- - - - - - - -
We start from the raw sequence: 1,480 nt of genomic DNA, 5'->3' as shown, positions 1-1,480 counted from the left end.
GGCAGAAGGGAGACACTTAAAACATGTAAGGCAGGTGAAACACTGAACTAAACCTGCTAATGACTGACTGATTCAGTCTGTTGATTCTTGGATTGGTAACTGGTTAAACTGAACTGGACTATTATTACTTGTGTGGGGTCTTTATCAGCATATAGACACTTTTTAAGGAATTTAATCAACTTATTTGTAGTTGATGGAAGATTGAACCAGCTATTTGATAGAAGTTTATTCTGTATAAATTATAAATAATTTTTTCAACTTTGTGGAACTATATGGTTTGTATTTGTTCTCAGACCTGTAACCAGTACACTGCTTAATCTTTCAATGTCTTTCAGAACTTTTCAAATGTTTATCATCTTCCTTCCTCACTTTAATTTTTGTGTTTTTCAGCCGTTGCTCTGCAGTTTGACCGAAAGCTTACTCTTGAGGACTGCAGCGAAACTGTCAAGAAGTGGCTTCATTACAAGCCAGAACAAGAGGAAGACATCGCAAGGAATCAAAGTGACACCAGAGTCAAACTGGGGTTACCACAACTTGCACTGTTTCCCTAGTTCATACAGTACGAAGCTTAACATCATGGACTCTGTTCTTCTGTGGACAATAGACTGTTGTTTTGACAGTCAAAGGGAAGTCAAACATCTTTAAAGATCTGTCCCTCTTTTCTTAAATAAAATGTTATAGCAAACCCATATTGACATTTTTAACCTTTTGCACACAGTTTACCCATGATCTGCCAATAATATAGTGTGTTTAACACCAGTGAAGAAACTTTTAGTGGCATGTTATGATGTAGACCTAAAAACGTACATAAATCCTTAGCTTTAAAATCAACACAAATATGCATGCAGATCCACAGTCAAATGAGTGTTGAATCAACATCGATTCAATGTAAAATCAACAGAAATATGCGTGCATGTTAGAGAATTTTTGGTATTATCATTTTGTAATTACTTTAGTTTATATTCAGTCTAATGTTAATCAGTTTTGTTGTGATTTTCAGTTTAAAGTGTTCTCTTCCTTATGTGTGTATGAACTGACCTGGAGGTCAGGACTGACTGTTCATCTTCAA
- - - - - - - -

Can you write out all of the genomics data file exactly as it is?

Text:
We start from the raw sequence: 1,480 nt of genomic DNA, 5'->3' as shown, positions 1-1,480 counted from the left end.
GGCAGAAGGGAGACACTTAAAACATGTAAGGCAGGTGAAACACTGAACTAAACCTGCTAATGACTGACTGATTCAGTCTGTTGATTCTTGGATTGGTAACTGGTTAAACTGAACTGGACTATTATTACTTGTGTGGGGTCTTTATCAGCATATAGACACTTTTTAAGGAATTTAATCAACTTATTTGTAGTTGATGGAAGATTGAACCAGCTATTTGATAGAAGTTTATTCTGTATAAATTATAAATAATTTTTTCAACTTTGTGGAACTATATGGTTTGTATTTGTTCTCAGACCTGTAACCAGTACACTGCTTAATCTTTCAATGTCTTTCAGAACTTTTCAAATGTTTATCATCTTCCTTCCTCACTTTAATTTTTGTGTTTTTCAGCCGTTGCTCTGCAGTTTGACCGAAAGCTTACTCTTGAGGACTGCAGCGAAACTGTCAAGAAGTGGCTTCATTACAAGCCAGAACAAGAGGAAGACATCGCAAGGAATCAAAGTGACACCAGAGTCAAACTGGGGTTACCACAACTTGCACTGTTTCCCTAGTTCATACAGTACGAAGCTTAACATCATGGACTCTGTTCTTCTGTGGACAATAGACTGTTGTTTTGACAGTCAAAGGGAAGTCAAACATCTTTAAAGATCTGTCCCTCTTTTCTTAAATAAAATGTTATAGCAAACCCATATTGACATTTTTAACCTTTTGCACACAGTTTACCCATGATCTGCCAATAATATAGTGTGTTTAACACCAGTGAAGAAACTTTTAGTGGCATGTTATGATGTAGACCTAAAAACGTACATAAATCCTTAGCTTTAAAATCAACACAAATATGCATGCAGATCCACAGTCAAATGAGTGTTGAATCAACATCGATTCAATGTAAAATCAACAGAAATATGCGTGCATGTTAGAGAATTTTTGGTATTATCATTTTGTAATTACTTTAGTTTATATTCAGTCTAATGTTAATCAGTTTTGTTGTGATTTTCAGTTTAAAGTGTTCTCTTCCTTATGTGTGTATGAACTGACCTGGAGGTCAGGACTGACTGTTCATCTTCAA